The effects of shyness and social support on collectivism and depression

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Hodge, Tatiana
White, Michael J.
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Thesis (M.A.)
Department of Counseling Psychology and Guidance Services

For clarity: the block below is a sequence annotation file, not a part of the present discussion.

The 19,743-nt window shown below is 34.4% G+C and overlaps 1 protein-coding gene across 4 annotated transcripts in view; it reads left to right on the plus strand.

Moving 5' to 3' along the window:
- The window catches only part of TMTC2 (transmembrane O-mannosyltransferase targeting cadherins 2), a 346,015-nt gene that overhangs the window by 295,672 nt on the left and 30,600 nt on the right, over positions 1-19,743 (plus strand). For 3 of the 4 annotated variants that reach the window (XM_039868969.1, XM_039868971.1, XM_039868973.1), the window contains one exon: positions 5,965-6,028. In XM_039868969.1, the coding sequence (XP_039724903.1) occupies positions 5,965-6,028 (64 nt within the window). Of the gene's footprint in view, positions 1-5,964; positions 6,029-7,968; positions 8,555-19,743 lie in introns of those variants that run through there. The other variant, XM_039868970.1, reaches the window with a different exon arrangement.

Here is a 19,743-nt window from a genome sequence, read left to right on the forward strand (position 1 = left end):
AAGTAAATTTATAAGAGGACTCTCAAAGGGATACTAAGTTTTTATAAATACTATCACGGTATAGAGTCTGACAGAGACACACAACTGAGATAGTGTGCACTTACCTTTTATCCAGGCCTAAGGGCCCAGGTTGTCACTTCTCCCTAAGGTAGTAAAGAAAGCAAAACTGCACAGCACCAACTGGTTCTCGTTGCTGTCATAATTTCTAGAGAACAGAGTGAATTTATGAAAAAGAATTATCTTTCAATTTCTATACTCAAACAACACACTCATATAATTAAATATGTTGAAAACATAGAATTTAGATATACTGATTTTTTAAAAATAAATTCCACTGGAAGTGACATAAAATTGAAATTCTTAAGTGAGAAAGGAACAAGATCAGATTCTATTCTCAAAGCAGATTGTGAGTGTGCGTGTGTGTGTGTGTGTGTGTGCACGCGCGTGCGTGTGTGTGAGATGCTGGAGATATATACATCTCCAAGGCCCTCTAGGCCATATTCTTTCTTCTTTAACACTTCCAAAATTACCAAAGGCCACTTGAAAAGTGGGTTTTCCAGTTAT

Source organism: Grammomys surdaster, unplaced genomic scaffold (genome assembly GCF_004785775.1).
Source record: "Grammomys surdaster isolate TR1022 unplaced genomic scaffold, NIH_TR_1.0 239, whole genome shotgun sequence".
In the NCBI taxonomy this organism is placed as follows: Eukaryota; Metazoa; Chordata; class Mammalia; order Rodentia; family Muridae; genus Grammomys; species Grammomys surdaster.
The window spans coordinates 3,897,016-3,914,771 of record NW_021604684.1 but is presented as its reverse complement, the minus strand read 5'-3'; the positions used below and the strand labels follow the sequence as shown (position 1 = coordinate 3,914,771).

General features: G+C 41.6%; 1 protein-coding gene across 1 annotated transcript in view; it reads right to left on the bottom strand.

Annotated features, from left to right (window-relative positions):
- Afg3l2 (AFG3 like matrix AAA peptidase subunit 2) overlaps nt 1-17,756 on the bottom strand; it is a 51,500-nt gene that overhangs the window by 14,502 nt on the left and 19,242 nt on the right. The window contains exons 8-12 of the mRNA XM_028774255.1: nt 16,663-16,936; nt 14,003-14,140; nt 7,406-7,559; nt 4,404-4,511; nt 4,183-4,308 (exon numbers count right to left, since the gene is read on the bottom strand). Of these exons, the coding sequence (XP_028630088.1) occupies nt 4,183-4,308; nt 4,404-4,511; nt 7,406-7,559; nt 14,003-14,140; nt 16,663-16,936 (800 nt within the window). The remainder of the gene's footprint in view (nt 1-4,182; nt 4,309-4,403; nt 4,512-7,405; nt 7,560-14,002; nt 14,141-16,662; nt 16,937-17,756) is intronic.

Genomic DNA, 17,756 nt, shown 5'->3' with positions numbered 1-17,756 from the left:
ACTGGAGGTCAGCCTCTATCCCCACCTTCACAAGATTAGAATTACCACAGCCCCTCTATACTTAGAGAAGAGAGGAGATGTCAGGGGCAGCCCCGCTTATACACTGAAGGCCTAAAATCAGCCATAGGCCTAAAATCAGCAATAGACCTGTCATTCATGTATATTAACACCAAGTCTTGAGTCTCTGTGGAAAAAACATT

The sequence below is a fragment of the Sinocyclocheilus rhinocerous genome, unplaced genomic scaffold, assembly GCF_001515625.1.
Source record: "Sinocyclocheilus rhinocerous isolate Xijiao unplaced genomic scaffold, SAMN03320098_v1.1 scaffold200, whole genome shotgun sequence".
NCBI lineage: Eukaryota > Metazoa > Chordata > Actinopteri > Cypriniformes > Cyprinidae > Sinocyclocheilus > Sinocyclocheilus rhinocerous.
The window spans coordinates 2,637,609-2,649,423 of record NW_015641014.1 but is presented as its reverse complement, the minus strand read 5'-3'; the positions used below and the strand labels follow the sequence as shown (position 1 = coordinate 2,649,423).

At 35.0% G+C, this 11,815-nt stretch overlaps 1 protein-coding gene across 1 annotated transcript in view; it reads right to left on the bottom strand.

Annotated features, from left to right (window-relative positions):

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Knowing some of the cultural tenets that may be related to depression can help inform counseling. Culture will be measured using collectivism, which is defined as being more orientated to others, rather than to oneself. It was hypothesized that shyness and social support would be related to both collectivism and depression. Shyness would be associated with an increase in collectivism and depression, while social support would be associated with an increase in collectivism and a decrease in depression. Social support however, would be more strongly related to depression than shyness. It was found that more social support was indeed significantly related to lower depression, and higher levels of collectivism. Shyness was significantly related to higher levels of depression but it was also related to a lower collectivistic level, though not significantly. An interaction was found between shyness and social support on the outcome of depression, which means that the higher the social support, the less impact shyness has on depression. Further studies should focus on research that more clearly defines a relationship between depression and collectivism using shyness and social support as predictors.